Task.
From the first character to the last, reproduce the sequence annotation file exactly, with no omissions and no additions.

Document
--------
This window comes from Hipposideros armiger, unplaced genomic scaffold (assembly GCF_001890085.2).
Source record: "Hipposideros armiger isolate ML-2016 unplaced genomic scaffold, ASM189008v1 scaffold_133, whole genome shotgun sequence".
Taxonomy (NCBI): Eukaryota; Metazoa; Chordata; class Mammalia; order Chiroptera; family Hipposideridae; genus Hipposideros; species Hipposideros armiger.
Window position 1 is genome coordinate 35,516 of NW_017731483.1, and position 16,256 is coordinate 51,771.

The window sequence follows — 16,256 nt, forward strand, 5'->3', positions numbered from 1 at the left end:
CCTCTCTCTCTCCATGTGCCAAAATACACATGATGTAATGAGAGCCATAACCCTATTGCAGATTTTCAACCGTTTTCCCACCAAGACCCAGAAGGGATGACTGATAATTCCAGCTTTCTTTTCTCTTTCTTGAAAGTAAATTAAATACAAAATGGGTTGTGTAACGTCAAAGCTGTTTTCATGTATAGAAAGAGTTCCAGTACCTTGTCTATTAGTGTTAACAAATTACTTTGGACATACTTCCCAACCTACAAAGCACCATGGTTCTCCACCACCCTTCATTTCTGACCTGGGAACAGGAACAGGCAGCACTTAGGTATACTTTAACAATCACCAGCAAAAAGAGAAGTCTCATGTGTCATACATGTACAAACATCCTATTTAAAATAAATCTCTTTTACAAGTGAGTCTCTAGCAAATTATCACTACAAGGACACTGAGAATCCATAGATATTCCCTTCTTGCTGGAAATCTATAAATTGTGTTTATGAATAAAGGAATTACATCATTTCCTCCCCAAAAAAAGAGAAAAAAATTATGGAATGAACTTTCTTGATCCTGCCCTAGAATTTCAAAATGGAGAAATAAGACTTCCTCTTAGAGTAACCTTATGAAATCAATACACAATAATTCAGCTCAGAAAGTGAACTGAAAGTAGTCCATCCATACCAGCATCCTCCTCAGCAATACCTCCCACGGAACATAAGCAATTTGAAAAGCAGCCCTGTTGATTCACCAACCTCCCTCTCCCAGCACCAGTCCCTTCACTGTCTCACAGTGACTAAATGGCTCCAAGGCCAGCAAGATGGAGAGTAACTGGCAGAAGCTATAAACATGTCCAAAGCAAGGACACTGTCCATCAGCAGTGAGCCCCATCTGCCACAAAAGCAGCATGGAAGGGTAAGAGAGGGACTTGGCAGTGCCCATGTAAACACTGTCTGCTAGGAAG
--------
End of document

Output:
This window comes from Hipposideros armiger, unplaced genomic scaffold (assembly GCF_001890085.2).
Source record: "Hipposideros armiger isolate ML-2016 unplaced genomic scaffold, ASM189008v1 scaffold_133, whole genome shotgun sequence".
Taxonomy (NCBI): Eukaryota; Metazoa; Chordata; class Mammalia; order Chiroptera; family Hipposideridae; genus Hipposideros; species Hipposideros armiger.
Window position 1 is genome coordinate 35,516 of NW_017731483.1, and position 16,256 is coordinate 51,771.

The window sequence follows — 16,256 nt, forward strand, 5'->3', positions numbered from 1 at the left end:
CCTCTCTCTCTCCATGTGCCAAAATACACATGATGTAATGAGAGCCATAACCCTATTGCAGATTTTCAACCGTTTTCCCACCAAGACCCAGAAGGGATGACTGATAATTCCAGCTTTCTTTTCTCTTTCTTGAAAGTAAATTAAATACAAAATGGGTTGTGTAACGTCAAAGCTGTTTTCATGTATAGAAAGAGTTCCAGTACCTTGTCTATTAGTGTTAACAAATTACTTTGGACATACTTCCCAACCTACAAAGCACCATGGTTCTCCACCACCCTTCATTTCTGACCTGGGAACAGGAACAGGCAGCACTTAGGTATACTTTAACAATCACCAGCAAAAAGAGAAGTCTCATGTGTCATACATGTACAAACATCCTATTTAAAATAAATCTCTTTTACAAGTGAGTCTCTAGCAAATTATCACTACAAGGACACTGAGAATCCATAGATATTCCCTTCTTGCTGGAAATCTATAAATTGTGTTTATGAATAAAGGAATTACATCATTTCCTCCCCAAAAAAAGAGAAAAAAATTATGGAATGAACTTTCTTGATCCTGCCCTAGAATTTCAAAATGGAGAAATAAGACTTCCTCTTAGAGTAACCTTATGAAATCAATACACAATAATTCAGCTCAGAAAGTGAACTGAAAGTAGTCCATCCATACCAGCATCCTCCTCAGCAATACCTCCCACGGAACATAAGCAATTTGAAAAGCAGCCCTGTTGATTCACCAACCTCCCTCTCCCAGCACCAGTCCCTTCACTGTCTCACAGTGACTAAATGGCTCCAAGGCCAGCAAGATGGAGAGTAACTGGCAGAAGCTATAAACATGTCCAAAGCAAGGACACTGTCCATCAGCAGTGAGCCCCATCTGCCACAAAAGCAGCATGGAAGGGTAAGAGAGGGACTTGGCAGTGCCCATGTAAACACTGTCTGCTAGGAAG